Unoriginality dooms ‘Project X’ as being easily passable

Here we are in 2012 and yet another movie abusing the found-footage gimmick has managed to somehow prowl its way into the box office.

The latest is titled “Project X,” whose name has very little to do with its over-the-top raunchy story.

“Project X” tells the story of three wannabee high school socialites—Thomas (Thomas Mann), Costa (Oliver Cooper) and J.B. (Jonathan Daniel Brown)—and their quest to become popular by hosting a massive birthday party for Thomas.

As the party drags on more into the night, it becomes much bigger than any of them expected it to be.

For such a massive party though, its appeal pales in comparison. The film offers little originality.

It’s placed in a crowded genre which consists of movies marketed at juvenile guys who somehow find entertaining value in cheaply-made movies whose central themes involve sex, drugs and partying. Some movies, like “The Hangover,” can get away with that. “Project X,” however, can’t. Strangely enough, the man responsible for the success of “The Hangover,” Todd Phillips, is actually the producer for “Project X.”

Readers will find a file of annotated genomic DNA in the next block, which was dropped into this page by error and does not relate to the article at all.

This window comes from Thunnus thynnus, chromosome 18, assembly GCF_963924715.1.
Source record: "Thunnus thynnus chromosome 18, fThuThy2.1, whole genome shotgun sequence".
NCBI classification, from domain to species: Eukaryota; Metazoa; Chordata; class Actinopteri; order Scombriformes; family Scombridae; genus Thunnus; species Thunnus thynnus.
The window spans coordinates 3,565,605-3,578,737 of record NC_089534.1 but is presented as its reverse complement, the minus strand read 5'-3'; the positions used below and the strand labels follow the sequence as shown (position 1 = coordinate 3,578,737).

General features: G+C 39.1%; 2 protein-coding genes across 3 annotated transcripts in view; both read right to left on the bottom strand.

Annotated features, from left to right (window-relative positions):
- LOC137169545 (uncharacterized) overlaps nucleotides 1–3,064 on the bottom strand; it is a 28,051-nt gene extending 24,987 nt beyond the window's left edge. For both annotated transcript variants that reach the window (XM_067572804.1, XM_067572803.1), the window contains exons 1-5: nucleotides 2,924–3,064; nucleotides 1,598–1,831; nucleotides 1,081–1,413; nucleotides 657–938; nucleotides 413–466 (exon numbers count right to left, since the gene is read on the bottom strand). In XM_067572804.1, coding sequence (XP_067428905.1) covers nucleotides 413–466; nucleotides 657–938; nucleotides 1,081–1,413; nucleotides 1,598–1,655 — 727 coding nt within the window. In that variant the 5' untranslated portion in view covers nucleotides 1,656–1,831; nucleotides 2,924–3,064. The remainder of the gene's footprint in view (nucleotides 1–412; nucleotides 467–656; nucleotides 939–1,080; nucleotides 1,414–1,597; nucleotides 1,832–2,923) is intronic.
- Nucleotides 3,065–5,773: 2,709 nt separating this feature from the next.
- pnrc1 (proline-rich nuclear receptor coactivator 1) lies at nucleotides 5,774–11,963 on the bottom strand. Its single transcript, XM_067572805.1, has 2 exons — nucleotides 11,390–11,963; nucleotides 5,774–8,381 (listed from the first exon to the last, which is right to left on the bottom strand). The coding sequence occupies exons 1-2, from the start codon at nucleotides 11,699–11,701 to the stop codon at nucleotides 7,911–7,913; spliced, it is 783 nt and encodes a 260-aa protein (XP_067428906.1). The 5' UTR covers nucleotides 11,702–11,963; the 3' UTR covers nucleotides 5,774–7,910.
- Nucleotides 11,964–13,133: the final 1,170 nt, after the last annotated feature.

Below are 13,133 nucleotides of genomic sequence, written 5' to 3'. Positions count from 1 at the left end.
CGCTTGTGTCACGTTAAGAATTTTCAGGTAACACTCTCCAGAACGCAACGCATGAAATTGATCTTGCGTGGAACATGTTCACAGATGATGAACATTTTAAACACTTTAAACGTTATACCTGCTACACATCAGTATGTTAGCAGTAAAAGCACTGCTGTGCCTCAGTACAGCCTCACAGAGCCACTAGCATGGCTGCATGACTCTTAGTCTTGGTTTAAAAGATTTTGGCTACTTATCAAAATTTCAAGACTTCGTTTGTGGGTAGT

The jokes seem like they are recycled from every Raunch-Com movie in the past.

And when you’re a comedy that fails to deliver laughter, you better have at least some substance with your plot and characters. “Project X” doesn’t have that either.

Costa, played by Cooper, is probably one of the most annoying characters you’ll come across in recent cinema history. He’s a poor man’s version of Jonah Hill.

You’ll get tired of him within the first 30 seconds of the film. All Costa talks about is overindulging himself with drugs and trying to be with as many females as possible.

“Project X” would have been slightly better if it weren’t filmed in the cinema verite style, also known as found-footage, which is the use of a camera usually by a character in the story to film events in a documentary format. In fact, the character filming the events, Dax (Dax Flame), doesn’t even play an integral part in the movie. He is rendered almost useless.

“Project X” doesn’t have a glaring strength except in its soundtrack, which features many popular artists such as Kid Cudi, the Yeah Yeah Yeahs and Far East Movement.

But that’s it. “Project X” is a movie that should be avoided at all costs. Not only is the content filled with cruel and insensitive debauchery, but it’s also possibly even more cruel for the filmmakers to profit from such a horrible movie.

 

JACOB TARR

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